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Transcript of Moving North
employers divided jobs into smaller steps. Each worker specialized in one step and became an expert in it.
entrepreneurs built factories to bring specialized workers together, and this allowed the product to move quickly from one worker to the next.
workers used machines to complete tasks. Th machines worked much faster than any human could.
Transportation in the North
The advancements in transportation improved greatly in the North. Canals were mostly in the North. The Erie Canal was a huge success. Most of the railroads were in the North than in the South. By 1850, 30,000 miles of track was laid. Canals and railroads allowed northern businesses to grow.
Samuel Morse developed Morse Code. He send coded messages instantly along electrical wires. Congress gave him money to test the decide over a wider area. Morse strung wires between Washington D.C., and Baltimore, Maryland. On May 4, 1844, it was a success. He sent out the words "What hath God wrought" in which the operator in Maryland sent the same message back. This telegraph allowed information to be communicated in minutes rather than days. People could quickly learn about news and events from other areas of the United States. The telegraph also allowed businesses to become more efficient with production and shipping.
By: Daniela Mazzoni
- Between 1800 and 1850, crews built thousands of miles of roads and canals.
- In 1807, Robert Fulton launched his first steamboat. They carried goods and passengers more cheaply and quickly along inland waterways than flat boats or sail-powered vessels did.
- By 1860, about 3,000 steamboats traveled the country’s major rivers and canals. The new clipper ships could sail 3000 miles per day, which usually cut that time in half.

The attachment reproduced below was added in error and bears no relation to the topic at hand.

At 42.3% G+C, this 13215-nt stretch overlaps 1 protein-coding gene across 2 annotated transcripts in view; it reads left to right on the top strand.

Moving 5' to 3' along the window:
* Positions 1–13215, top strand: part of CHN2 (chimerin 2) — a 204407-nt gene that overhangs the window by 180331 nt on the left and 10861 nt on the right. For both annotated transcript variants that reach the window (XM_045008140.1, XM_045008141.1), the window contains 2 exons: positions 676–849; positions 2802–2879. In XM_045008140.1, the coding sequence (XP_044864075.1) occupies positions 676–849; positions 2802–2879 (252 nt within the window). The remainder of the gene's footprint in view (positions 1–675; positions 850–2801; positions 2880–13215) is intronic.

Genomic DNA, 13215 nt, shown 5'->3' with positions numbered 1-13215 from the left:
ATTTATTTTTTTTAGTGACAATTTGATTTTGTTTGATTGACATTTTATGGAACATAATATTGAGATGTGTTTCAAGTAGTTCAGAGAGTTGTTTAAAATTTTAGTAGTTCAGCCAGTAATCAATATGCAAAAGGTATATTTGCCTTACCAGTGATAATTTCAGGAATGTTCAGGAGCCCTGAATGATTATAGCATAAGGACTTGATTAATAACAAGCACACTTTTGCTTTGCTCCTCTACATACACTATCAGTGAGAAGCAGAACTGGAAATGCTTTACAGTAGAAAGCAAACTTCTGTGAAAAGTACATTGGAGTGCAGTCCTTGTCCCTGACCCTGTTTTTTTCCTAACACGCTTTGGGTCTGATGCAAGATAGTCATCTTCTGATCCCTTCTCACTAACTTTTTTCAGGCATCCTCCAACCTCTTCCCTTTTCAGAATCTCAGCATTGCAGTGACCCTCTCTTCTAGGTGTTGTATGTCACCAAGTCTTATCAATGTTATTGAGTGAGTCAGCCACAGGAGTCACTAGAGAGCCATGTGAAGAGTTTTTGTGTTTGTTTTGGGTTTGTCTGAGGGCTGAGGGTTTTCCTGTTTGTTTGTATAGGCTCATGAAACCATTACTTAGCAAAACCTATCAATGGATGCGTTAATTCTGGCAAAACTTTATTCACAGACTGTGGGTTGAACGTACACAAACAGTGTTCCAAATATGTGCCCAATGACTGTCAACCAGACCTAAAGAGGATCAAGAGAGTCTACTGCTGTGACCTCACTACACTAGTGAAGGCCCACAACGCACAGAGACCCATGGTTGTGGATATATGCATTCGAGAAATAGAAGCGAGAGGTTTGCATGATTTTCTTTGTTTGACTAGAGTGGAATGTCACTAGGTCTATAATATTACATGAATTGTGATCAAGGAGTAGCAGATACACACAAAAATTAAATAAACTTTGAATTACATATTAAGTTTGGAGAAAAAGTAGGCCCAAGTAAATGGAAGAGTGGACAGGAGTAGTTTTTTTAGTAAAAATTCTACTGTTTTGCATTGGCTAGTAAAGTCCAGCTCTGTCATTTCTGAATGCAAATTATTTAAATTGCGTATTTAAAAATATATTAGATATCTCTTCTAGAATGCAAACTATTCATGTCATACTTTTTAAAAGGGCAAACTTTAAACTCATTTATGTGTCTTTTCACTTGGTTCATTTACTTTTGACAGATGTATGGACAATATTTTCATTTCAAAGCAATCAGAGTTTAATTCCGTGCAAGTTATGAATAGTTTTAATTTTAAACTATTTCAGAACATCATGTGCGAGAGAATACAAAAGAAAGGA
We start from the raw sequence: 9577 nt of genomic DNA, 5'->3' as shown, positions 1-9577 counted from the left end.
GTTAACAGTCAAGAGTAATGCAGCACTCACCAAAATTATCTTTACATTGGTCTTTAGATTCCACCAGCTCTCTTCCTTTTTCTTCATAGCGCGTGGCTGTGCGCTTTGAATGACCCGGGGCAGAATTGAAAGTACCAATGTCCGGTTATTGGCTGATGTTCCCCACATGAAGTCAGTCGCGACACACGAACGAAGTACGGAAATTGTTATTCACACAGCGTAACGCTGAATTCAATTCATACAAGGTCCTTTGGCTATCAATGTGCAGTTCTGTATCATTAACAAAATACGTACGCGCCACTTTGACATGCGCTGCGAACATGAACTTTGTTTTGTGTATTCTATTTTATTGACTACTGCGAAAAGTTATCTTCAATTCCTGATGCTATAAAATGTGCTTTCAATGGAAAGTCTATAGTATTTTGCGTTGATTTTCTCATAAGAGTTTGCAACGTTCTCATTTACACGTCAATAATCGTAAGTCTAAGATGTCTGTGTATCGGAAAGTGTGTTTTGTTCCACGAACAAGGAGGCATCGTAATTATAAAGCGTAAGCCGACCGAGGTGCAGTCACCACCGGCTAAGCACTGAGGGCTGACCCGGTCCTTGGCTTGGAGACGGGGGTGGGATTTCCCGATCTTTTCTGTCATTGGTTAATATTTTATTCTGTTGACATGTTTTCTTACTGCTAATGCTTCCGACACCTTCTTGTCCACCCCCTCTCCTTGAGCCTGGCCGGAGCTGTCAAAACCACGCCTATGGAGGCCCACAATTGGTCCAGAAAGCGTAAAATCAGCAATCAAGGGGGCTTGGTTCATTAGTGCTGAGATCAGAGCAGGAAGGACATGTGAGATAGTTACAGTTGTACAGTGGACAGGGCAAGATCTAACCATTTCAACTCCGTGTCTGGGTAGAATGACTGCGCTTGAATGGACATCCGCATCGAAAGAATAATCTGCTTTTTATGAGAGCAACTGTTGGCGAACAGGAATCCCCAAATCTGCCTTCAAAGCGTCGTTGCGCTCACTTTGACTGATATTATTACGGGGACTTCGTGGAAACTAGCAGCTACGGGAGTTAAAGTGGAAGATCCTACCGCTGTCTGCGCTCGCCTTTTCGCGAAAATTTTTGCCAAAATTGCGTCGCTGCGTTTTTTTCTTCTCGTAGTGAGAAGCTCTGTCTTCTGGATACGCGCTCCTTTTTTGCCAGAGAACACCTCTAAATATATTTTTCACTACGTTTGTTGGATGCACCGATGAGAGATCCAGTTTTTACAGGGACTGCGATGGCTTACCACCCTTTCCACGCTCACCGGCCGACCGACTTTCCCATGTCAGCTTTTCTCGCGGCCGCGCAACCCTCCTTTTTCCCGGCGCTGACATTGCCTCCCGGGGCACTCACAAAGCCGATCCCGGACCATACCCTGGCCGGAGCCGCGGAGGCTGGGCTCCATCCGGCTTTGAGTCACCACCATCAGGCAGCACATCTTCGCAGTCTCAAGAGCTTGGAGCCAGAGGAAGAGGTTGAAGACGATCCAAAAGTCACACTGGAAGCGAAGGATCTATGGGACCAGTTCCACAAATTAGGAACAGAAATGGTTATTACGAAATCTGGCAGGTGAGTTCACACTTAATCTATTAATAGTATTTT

-The first railroads ran along short stretches of track that connected mines with nearby rivers.
- Peter Cooper designed and built the first American steam-powered locomotive.
- In 1840, the US had 3,000 miles of railroad track.
- By 1860, the nation’s track totaled about 31,000 miles mostly in the North and Midwest.
There was a huge increase of population in the North during this time period. Since factories were increasing, many immigrants chose to head North instead of South.
Conditions for Factory Workers
Working conditions worsened as the factory system developed. Employes worked long hours. By 1840, the average workday was 11.4 hours. Employees often worked under harsh conditions. In the summer, factories were hot and stifling. The machines gave off heat and thee was no such thing as air-condition at that time. No laws existed to control working conditions or protect workers. Children in dangerous factories ofthen worked six days a week. Many years passed before child labor regulations became law.
African Americans in the North
Slavery largely disappeared by the 830s still prejudice and discrimination remained. Rhode Island and Pennsylvania passed laws to keep African Americans from voting. Most communities in the North did not allowed African Americans to attend public schools. Man communities also kept them from using other public services. African Americans often had to attend poor-quality schools and go to hospitals that were reserved for only them. A few African Americans found success. Most African americans still lived in poverty in the mid- 1800s
Samuel Cornish and John B. Russwurm founded Freedom's Journal, the first African American newspaper in 1827.
Women in the South
Women faced discrimination in the workplace. Employers often paid women half as much as men. Men kept women from joining unions and wanted them kept out of the workplace. In the 18302 and 1840s, some female workers tried to organize. Sarah G. Bagley, a weaver from Massachusetts, founded the Lowell Female Labor Reform Organization. Her group petitions for a 10 hour- workday. Movements like this paved the way for later movements to kep working women.
Robert Fulton:Steam Engine
Peter Cooper: Designed Railroad
Macon B. Allen became the first African American licensed to practice law in the United States
Judge Macon Bolling Allen
Sarah G. Bagley
Today, women follow in Sarah G. Bagley and are fighting for their rights as women.
Short video on how Morse Code was invented